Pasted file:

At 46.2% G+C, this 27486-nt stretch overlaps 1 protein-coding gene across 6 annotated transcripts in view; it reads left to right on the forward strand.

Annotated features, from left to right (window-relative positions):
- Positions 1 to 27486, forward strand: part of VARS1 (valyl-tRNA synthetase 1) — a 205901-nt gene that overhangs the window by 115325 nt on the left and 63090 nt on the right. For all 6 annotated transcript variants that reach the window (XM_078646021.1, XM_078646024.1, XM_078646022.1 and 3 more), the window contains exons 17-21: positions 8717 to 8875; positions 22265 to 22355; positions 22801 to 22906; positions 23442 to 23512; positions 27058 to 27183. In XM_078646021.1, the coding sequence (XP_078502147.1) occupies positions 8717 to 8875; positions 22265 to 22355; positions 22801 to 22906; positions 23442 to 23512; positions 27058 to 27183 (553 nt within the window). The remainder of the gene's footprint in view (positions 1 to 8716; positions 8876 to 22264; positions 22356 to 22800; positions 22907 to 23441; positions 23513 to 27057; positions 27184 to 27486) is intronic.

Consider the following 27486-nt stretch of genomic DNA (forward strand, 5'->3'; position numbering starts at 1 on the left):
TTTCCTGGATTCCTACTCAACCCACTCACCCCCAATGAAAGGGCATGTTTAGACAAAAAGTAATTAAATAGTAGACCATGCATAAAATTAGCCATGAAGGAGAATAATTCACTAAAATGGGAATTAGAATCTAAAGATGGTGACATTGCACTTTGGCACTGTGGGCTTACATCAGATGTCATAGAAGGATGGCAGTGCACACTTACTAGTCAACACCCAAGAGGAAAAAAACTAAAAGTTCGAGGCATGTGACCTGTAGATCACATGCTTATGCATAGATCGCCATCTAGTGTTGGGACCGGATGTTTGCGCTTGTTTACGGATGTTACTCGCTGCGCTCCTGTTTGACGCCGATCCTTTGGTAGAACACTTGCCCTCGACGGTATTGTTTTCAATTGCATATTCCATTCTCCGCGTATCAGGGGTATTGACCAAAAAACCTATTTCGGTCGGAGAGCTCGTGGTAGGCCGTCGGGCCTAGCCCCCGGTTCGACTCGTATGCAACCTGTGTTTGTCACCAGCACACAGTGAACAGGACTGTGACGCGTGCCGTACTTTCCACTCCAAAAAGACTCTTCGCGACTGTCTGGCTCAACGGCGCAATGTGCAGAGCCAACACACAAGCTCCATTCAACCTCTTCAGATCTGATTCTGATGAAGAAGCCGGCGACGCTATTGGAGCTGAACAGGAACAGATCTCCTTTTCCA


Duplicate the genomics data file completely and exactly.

At 46.2% G+C, this 27486-nt stretch overlaps 1 protein-coding gene across 6 annotated transcripts in view; it reads left to right on the forward strand.

Annotated features, from left to right (window-relative positions):
- Positions 1 to 27486, forward strand: part of VARS1 (valyl-tRNA synthetase 1) — a 205901-nt gene that overhangs the window by 115325 nt on the left and 63090 nt on the right. For all 6 annotated transcript variants that reach the window (XM_078646021.1, XM_078646024.1, XM_078646022.1 and 3 more), the window contains exons 17-21: positions 8717 to 8875; positions 22265 to 22355; positions 22801 to 22906; positions 23442 to 23512; positions 27058 to 27183. In XM_078646021.1, the coding sequence (XP_078502147.1) occupies positions 8717 to 8875; positions 22265 to 22355; positions 22801 to 22906; positions 23442 to 23512; positions 27058 to 27183 (553 nt within the window). The remainder of the gene's footprint in view (positions 1 to 8716; positions 8876 to 22264; positions 22356 to 22800; positions 22907 to 23441; positions 23513 to 27057; positions 27184 to 27486) is intronic.

Consider the following 27486-nt stretch of genomic DNA (forward strand, 5'->3'; position numbering starts at 1 on the left):
TTTCCTGGATTCCTACTCAACCCACTCACCCCCAATGAAAGGGCATGTTTAGACAAAAAGTAATTAAATAGTAGACCATGCATAAAATTAGCCATGAAGGAGAATAATTCACTAAAATGGGAATTAGAATCTAAAGATGGTGACATTGCACTTTGGCACTGTGGGCTTACATCAGATGTCATAGAAGGATGGCAGTGCACACTTACTAGTCAACACCCAAGAGGAAAAAAACTAAAAGTTCGAGGCATGTGACCTGTAGATCACATGCTTATGCATAGATCGCCATCTAGTGTTGGGACCGGATGTTTGCGCTTGTTTACGGATGTTACTCGCTGCGCTCCTGTTTGACGCCGATCCTTTGGTAGAACACTTGCCCTCGACGGTATTGTTTTCAATTGCATATTCCATTCTCCGCGTATCAGGGGTATTGACCAAAAAACCTATTTCGGTCGGAGAGCTCGTGGTAGGCCGTCGGGCCTAGCCCCCGGTTCGACTCGTATGCAACCTGTGTTTGTCACCAGCACACAGTGAACAGGACTGTGACGCGTGCCGTACTTTCCACTCCAAAAAGACTCTTCGCGACTGTCTGGCTCAACGGCGCAATGTGCAGAGCCAACACACAAGCTCCATTCAACCTCTTCAGATCTGATTCTGATGAAGAAGCCGGCGACGCTATTGGAGCTGAACAGGAACAGATCTCCTTTTCCA